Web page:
Power and Weakness


I genuinely don't understand the quaking fear over Ahmadinejad's interview at Columbia. When did America become so weak, so insecure, that we mistrust our capacity to converse with potentially hostile world leaders? Do we really believe the president of Columbia is so doltish as to be outsmarted by a former traffic engineer from Tehran? Do we really see no utility in publicly grilling prominent liars in such a way that their denials lose credibility? What do we have to lose from a foreign leader, even a hostile one, somberly laying a wreath at the site of a tragedy? When did we become so afraid? And for all the conservative talk that a loss in Iraq will diminish our reputation for strength and thus harm our security, how must it look when some three-foot tall Iranian firebrand keeps trying to dialogue with us and we keep dodging his calls?

I think it's worth distinguishing between two inter-related objections to Ahmadinejad's Columbia appearance. The first, which is mine, is that it's shameful for a great American university to supply a prominent platform to an odious figure like Iran's President, particularly at a time when his government is almost certainly involved in attacks on U.S. troops in Iraq. The second, which can follow from the first but doesn't necessarily, is that the act of inviting Ahmadinejad to speak is a manifestation of American weakness that may eventually contribute to our destruction at the hands of our enemies. For hints of the latter take, see this Roger Kimball post, in which he quotes from Bagehot:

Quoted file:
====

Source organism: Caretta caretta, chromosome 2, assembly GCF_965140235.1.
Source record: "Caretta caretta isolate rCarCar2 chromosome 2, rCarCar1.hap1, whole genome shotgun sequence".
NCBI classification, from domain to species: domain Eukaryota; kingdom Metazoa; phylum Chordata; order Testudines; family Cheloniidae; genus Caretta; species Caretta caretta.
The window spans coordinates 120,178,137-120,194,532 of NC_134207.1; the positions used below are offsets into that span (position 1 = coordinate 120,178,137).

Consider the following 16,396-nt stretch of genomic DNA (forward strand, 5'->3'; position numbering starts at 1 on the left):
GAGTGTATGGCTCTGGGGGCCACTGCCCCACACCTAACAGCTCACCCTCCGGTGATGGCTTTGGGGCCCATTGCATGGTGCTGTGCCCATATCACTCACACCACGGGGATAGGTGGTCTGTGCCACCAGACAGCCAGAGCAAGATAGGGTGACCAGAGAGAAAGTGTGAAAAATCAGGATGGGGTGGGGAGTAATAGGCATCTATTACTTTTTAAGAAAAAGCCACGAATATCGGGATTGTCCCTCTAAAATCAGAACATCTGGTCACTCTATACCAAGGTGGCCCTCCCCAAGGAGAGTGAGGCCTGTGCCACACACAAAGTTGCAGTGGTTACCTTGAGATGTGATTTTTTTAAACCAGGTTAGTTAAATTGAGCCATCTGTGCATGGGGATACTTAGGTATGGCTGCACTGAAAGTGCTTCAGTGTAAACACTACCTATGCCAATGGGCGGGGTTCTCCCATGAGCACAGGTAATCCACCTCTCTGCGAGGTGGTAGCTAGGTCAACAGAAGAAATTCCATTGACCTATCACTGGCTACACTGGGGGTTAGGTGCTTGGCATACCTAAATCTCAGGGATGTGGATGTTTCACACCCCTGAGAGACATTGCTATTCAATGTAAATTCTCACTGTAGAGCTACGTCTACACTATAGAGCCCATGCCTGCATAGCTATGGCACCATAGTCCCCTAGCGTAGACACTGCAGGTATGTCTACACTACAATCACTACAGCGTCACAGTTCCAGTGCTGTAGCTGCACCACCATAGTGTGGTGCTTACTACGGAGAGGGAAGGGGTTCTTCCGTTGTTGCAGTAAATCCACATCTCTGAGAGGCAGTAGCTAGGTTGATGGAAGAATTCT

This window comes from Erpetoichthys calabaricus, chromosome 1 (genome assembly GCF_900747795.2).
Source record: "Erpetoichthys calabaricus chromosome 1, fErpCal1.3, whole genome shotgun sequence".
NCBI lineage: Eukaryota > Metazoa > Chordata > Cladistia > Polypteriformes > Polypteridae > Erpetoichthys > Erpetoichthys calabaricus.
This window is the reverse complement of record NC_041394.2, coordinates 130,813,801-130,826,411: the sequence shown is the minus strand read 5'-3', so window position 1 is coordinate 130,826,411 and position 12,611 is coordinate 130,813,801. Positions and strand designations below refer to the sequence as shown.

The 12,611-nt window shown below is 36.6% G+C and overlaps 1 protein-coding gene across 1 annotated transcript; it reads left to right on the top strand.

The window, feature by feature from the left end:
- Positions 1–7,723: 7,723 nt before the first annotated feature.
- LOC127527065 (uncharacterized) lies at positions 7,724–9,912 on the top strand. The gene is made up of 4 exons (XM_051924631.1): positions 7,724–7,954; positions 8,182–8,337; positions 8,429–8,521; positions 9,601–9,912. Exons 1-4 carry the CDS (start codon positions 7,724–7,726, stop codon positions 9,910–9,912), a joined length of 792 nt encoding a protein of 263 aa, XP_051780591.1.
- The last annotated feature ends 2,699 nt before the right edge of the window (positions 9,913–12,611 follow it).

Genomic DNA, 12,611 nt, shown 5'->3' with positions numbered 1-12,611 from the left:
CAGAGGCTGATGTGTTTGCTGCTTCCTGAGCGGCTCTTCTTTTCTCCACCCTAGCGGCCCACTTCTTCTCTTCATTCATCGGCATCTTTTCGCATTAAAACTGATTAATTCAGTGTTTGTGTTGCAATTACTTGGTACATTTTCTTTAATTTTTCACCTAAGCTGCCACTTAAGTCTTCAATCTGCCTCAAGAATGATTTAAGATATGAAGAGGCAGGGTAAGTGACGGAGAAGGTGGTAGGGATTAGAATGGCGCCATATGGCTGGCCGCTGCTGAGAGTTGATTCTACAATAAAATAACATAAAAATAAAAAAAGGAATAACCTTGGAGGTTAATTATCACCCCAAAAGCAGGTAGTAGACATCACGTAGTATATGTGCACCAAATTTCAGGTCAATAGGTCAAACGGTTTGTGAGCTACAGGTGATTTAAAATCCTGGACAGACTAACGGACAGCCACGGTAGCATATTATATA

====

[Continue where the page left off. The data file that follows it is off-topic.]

History is strewn with the wrecks of nations which have gained a little progressiveness at the cost of a great deal of hard manliness, and have thus prepared themselves for destruction as soon as the movements of the world gave a chance for it.

Were the year 1938, and the speaker in question Adolf Hitler as opposed to Ahmadinejad, this quotation would feel more apropos. But this is where I part ways with some of my confreres on the right: I don't think it's accurate or useful to suggest that the American intellectual class is preparing our country for "destruction" by extending a nauseating degree of courtesy to a poisonous Iranian demagogue. The German Fuhrer was actually an existential threat to the free nations of the West, and the failure of the chattering classes of his era to reckon with that threat did prepare their nations for the destruction visited on them in World War II. Whereas Ahmadinejad is a tinhorn rabblerouser with a tenous grip on power, and the country he attempts to rule is a paper tiger whose quest for nuclear weapons is a manifestation of its weakness, not its strength. I despise him, and I fervently wish that I inhabited a country whose great universities had the good sense not to treat his appearance in New York as an occasion for a lesson in "free speech." (Particularly given the slight double standard that occasionally seems to be at work in American academia these days.) But I don't fear him, because I think that America is easily strong enough - and our enemies weak enough, more importantly - to survive the folly on display at Columbia University today.

Update: See also Reihan's thoughts.

Ross Douthat is a former writer and editor at The Atlantic.

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